In his first public appearance after the hotly contested Democratic attorney general primary, Republican AG candidate Jack McMullen repeated a familiar argument: That of Chittenden County State’s Attorney TJ Donovan, who conceded the hour before to incumbent Bill Sorrell.
McMullen held his press conference in what he described twice as a “middle-class” area. Burlington resident David Mears was the host, and in his neighborhood, just off Route 7 in Burlington, Mears said that a recent rash of burglaries has left him feeling unsafe.
McMullen says he has a plan to change that.
“I hear from everybody. There’s drug-driven crime in the state of escalating proportion,” McMullen said, citing conversations with Corrections Commissioner Andy Pallito as well as law enforcement officers around the state.
“The way I propose dealing with it is a two-tiered approach,” he said. “On the first tier are dangerous criminals. Violent repeat offenders, drug dealers. Here, I’m proposing a statewide task force. We have 14 different state’s attorneys really following this problem. The attorney general has done good work, but his focus has not been on criminal matters.”
McMullen said the AG, with statewide jurisdiction, should coordinate between all counties for a consistent approach to getting violent criminals in jail.
“With 14 different state’s attorneys addressing the problem, you have an uneven approach to it and what that means is that the bad guys can figure out where the seams are and then work them,” McMullen said.
The second aspect of his plan is a proposal that largely mimics TJ Donovan’s Rapid Intervention Community Court initiative.
“At the same time, we have non-violent offenders, and here’s where what I’ve learned about Maple Leaf Farm comes in,” McMullen said, referencing an addiction treatment center located in Underhill. “If you take the same demographics, two sets of 20-somethings who are non-violent offenders, put the first group into treatment right off and follow them for three years … you find that after three years, 70 percent of these folks remain clean.” The flipside, he said, is that “put ‘em in jail for 60 days to teach them a lesson the old-fashioned way, and then into treatment … only 30 percent of the second group remain clean. So that’s a 40 percent gap between those two groups.”
McMullen proposed to use justice reinvestment money across the state to begin programs that would allow non-violent, first-time offenders to be referred directly to treatment centers instead of sending them to jail. Donovan did virtually the same thing in Chittenden County and proposed in his candidacy to expand the program across the state.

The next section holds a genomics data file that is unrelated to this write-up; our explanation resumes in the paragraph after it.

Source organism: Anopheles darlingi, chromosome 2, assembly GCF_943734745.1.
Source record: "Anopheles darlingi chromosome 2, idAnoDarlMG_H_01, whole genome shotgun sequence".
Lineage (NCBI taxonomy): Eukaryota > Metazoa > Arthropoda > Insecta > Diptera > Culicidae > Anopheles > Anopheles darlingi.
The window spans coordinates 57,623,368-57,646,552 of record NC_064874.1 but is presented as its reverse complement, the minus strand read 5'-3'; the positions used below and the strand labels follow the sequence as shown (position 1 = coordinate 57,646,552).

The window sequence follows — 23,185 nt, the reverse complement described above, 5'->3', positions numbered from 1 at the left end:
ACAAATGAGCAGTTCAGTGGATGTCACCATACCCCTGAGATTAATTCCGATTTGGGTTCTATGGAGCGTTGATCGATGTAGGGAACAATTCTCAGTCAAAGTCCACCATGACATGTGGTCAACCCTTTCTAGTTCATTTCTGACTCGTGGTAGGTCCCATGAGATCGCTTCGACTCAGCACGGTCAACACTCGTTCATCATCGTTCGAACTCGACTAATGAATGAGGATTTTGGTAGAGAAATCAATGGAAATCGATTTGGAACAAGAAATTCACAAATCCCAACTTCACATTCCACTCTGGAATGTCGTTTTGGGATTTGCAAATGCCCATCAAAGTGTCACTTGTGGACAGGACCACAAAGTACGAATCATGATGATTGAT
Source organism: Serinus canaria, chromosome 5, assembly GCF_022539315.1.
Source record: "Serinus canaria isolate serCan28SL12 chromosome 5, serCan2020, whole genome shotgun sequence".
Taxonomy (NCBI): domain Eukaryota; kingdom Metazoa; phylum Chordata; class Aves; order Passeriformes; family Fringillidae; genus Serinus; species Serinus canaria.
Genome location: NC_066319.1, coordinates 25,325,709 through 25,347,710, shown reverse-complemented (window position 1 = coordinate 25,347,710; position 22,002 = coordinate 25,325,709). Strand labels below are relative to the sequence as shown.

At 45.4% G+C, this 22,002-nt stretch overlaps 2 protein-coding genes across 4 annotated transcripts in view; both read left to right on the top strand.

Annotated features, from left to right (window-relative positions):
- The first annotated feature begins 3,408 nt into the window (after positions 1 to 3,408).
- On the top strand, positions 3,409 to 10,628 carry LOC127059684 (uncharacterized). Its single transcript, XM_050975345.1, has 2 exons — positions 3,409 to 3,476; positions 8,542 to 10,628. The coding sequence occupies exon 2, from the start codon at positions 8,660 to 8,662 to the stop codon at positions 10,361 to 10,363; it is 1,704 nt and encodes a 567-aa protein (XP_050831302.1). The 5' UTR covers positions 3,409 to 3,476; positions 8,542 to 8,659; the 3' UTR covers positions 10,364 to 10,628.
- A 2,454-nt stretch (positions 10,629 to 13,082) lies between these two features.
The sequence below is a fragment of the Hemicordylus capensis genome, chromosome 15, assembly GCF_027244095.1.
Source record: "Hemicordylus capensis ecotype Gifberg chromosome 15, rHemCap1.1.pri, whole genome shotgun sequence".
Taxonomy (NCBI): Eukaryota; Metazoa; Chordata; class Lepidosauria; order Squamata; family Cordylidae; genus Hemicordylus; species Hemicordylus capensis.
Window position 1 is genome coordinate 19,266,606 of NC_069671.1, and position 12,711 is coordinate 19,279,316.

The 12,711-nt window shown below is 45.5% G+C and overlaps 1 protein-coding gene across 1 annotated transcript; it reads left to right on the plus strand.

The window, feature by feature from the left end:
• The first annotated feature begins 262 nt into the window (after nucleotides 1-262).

McMullen acknowledged the similarities.
“Just because it came from a Democrat doesn’t mean it isn’t a good idea,” McMullen said. “My main thrust today would be taking non-violent offenders who are young straight into treatment.”
The third component of McMullen’s plan was a proposal to coordinate with attorneys general in states bordering Vermont to allow out-of-state offenders who are tried and convicted in Vermont to serve their time in their home state. Vermonters who committed offenses in those states would also serve their time in Vermont, McMullen said.
“This will have the beneficial effect of when they’re released, they’ll be released in their home jurisdiction and if they’re likely to repeat offend, those offenses occur in the home jurisdiction, not in Vermont,” he said.
Who would pay for it? “Well, that’s to be worked out,” McMullen said. “This doesn’t exist today.”
In general, he said he wants the money to come from the same place as the offender.
“I think the idea would be: It’s your guy, you should pay for him. That would be my starting position in any negotiation. And likewise, if it’s our guy, we should pay for him,” McMullen said.
At the end of the press conference, reporters asked why McMullen wasn’t a member of the bar in Vermont.
McMullen defended his credentials and said he was in the process of joining the Vermont Bar Association.
“Well I taught at law school. I taught the kinds of people that practice law here and it wasn’t just any law school – at Harvard Law School, of which I am also a graduate. In addition I’m a member of the bars of three jurisdictions, including the District of Columbia and the Associated Federal Courts,” McMullen said.
He didn’t join the Vermont Bar sooner because of an apprenticeship requirement.
“I should be a member of the Vermont Bar in a matter of months, but I’d also point out that as Attorney General Sorrell well knows, most of the cases are not prosecuted by him, they’re prosecuted by his staff.”